Re: Thames Water... had 'very bad holes in their systems'
Thames Water has sold off 25 reservoirs. Other water companies have also sold off reservoirs.
4880 posts • joined 6 Aug 2016
Hitler's policy was to blame the Jews for everything and use that as a means to gain power. His actual economic policies, other than the stuff about targeting Jews which he is rightly remembered and vilified for, were pretty unremarkable.
Mussolini was more about government support for big corporations at the expense of individuals as a way to achieve economic growth.
The end-game for both was of course the same, but if you were looking at them in the early stages, they looked very different. They took a very different route to the same destination.
Looking at Trump, I would say it looks more like an incompetent Hitler than a Mussolini.
I'd argue that it isn't renewable, because it uses up land. Once your reactor reaches the end of its live, you have a piece of land that can't ever be used again for anything, for the next 10,000 years or so. Or, if you have a level 7 disaster like Chernobyl or Fukushima, you have a much larger piece of land that is unusable.
How many people have starved because crops can no longer be grown around Chernobyl and Fukushima? You can't point to specific death certificates or gravestones, but that doesn't mean those people don't exist.
I think the answer is, don't rebuild the software from backups, build that from the original source. Only restore the data from backups.
Of course the software, even if it isn't infected, will still have the same vulnerability that allowed the original attack to happen, so you need to identify and fix it.
Access is looking almost like abandonware now:
New features added to Access 2021:
- Slightly improved add tables task pane
- Slightly improved tabs for table view
- Slightly improved linked table manager
- New DateTime2 format with greater range and precision
- Support for Dark Themes
- Slightly improved query designer
- Slightly improved relationships window
- Slightly improved colour picker dialogue
But, and this is very important:
The users are the customers of the advertisers.
No users, or no users who buy the advertised products means no business.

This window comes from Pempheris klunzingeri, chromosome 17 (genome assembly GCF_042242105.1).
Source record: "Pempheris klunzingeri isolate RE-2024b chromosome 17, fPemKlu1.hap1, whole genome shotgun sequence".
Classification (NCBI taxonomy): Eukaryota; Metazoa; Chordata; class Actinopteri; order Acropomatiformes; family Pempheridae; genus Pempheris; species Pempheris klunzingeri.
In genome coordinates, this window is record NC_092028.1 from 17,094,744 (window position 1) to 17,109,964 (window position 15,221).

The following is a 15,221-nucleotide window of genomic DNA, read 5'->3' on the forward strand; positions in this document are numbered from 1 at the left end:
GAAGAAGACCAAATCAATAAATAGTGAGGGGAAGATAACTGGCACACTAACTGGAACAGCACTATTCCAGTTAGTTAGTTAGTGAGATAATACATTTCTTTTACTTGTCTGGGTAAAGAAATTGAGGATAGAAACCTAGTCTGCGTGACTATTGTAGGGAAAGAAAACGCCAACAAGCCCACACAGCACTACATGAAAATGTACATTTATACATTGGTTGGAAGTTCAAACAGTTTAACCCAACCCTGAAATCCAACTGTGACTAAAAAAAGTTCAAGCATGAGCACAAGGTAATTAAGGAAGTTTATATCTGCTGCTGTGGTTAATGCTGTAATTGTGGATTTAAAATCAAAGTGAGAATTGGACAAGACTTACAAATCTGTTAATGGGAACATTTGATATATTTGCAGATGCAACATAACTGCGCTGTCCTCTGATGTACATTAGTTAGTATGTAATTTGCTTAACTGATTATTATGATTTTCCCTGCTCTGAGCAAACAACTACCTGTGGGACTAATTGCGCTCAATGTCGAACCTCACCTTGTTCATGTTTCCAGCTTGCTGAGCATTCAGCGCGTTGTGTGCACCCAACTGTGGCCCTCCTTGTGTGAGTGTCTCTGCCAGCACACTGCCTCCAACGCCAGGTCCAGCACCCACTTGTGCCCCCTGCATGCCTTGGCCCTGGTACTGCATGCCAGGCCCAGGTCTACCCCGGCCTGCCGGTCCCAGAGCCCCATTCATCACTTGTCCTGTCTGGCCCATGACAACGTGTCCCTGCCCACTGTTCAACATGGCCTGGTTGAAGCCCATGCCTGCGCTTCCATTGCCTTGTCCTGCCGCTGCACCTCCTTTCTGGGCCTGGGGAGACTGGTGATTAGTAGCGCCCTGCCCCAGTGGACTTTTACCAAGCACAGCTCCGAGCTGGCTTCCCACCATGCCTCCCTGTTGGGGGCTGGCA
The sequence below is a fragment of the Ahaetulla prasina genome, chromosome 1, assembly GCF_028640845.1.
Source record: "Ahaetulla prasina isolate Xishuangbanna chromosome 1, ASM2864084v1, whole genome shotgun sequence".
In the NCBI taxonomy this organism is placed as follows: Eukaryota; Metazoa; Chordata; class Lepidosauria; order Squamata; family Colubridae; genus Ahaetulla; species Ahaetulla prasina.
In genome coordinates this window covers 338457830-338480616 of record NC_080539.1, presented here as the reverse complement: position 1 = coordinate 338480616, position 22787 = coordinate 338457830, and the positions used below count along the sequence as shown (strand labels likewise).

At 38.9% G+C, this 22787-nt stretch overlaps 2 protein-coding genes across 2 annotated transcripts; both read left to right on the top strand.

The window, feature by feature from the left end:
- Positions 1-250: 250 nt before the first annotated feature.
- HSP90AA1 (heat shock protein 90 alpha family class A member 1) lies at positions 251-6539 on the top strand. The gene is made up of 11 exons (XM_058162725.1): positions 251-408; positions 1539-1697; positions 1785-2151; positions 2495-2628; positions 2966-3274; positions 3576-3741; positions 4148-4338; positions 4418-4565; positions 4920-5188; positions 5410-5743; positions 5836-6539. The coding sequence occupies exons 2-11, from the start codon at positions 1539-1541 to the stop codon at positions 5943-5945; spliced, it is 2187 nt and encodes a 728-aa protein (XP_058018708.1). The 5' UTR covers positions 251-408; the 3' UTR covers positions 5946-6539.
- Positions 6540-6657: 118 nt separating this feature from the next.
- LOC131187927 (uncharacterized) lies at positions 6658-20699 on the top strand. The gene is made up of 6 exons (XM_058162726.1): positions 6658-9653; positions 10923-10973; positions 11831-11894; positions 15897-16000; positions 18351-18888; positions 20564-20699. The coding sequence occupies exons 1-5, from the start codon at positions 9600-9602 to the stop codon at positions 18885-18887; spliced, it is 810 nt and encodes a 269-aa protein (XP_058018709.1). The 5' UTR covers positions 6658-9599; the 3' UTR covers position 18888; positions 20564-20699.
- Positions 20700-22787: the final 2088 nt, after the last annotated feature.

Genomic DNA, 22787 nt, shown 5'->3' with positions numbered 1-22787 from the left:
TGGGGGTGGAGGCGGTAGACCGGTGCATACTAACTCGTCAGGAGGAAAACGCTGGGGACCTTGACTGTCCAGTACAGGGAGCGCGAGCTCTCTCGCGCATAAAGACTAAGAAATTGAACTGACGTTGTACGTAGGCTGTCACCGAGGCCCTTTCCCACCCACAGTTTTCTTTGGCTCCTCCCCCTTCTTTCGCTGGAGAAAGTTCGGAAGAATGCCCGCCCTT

Or, put it another way, this is like saying that we are not Intel's customers because Intel don't sell direct to consumer, they sell via distributors and PC Manufacturers.
In Excel, tables is a big one for me. I'm not sure exactly when they were introduced. I don't think they were in 2003, and I skipped 2007.
More recently, =SWITCH() is pretty useful. You can do the same with nested =IF(), but switch makes it a lot cleaner. =SUMIFS() [like =SUMIF() but with multiple criteria] is useful, as is =COUNTIFS().
Spillable functions like =UNIQUE() are also pretty useful.
These days, Access is about 10 years behind the times. When did it last get a meaningful update?
I'm pretty sure Microsoft now wants you to use PowerBI instead of Access. Other, usually server-based alternatives may be more appropriate for your needs.
Excel, I think is where the biggest problem is. Libre Calc will do the basics, but it does not have feature parity with Excel.
Yes, but people trusted Tornado to give them their money back because they have a track record of doing that.
Will they be able to trust any of the alternative services not to run away with their money?
Look for example at the alternative Silk Roads that popped up after the original was shut down.
You can definitely download a Windows ISO from Microsoft if you use Safari on MacOS.
Interestingly I tried it on Chrome / Windows 10 right now, and it actually worked there as well. Perhaps my adblocker extension helped here, so your mileage may vary. But, if you want to install a VM on your Mac, you will definitely not have a problem getting the ISO.
HGVs do 60mph because that’s their speed limit. If the were able to drive an extra 10 miles per hour, that’s maybe 50 miles in a shift, so an individual driver + lorry could do more jobs per day.
Buses are allowed to do 70mph on the motorway, and they mostly do drive at that speed when they can.
He did his research, and decided that Phantom was a trustworthy supplier.
Google claimed that this wallet came from Phantom when it did not, and the fact that it didn't come from Phantom was the reason why he had a problem with it.
I agree that crypto is a scam, but my opinion is not relevant here. This is a scam based on top of another scam. A scam² if you like.
With oil, it would work something like this:
You sign a contract to buy a quantity of oil on a particular date.
Normally you would send an oil tanker to the collection point on that date and they will fill it up with the oil you paid for.
You can alternatively sell that contract to someone else who wants some oil, and they then send their tanker to the collection point.
Oil price speculators will buy and sell these contracts to hopefully make money out of them.
Electricity futures work in much the same way, except it is electricity not a physical liquid so the actual delivery arrangements are a bit different.
I have a pair of i7-3770s sitting in my pile of recently retired computers. I don't know how the Ivy Bridge i7 compares with the Xeon version for single core performance, but either way, I could definitely use one of them to crack this in a few minutes.
Now imagine how quick this would be on an Alder Lake, or even an A14.
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